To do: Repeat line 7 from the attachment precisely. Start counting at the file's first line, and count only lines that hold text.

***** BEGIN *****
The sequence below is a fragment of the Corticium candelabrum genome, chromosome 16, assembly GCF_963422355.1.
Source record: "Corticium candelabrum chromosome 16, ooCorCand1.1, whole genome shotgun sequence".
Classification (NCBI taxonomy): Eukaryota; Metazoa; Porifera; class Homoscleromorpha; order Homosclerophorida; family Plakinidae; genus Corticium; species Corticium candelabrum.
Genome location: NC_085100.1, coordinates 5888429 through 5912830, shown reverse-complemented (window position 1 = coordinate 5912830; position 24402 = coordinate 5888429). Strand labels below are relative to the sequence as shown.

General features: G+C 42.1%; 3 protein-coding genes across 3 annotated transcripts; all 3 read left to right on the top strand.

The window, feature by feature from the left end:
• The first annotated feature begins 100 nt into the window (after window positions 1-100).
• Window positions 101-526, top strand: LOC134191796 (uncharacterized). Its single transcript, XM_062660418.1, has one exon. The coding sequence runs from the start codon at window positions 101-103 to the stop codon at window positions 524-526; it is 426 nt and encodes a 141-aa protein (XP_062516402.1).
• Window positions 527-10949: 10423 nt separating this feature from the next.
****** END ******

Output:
• The first annotated feature begins 100 nt into the window (after window positions 1-100).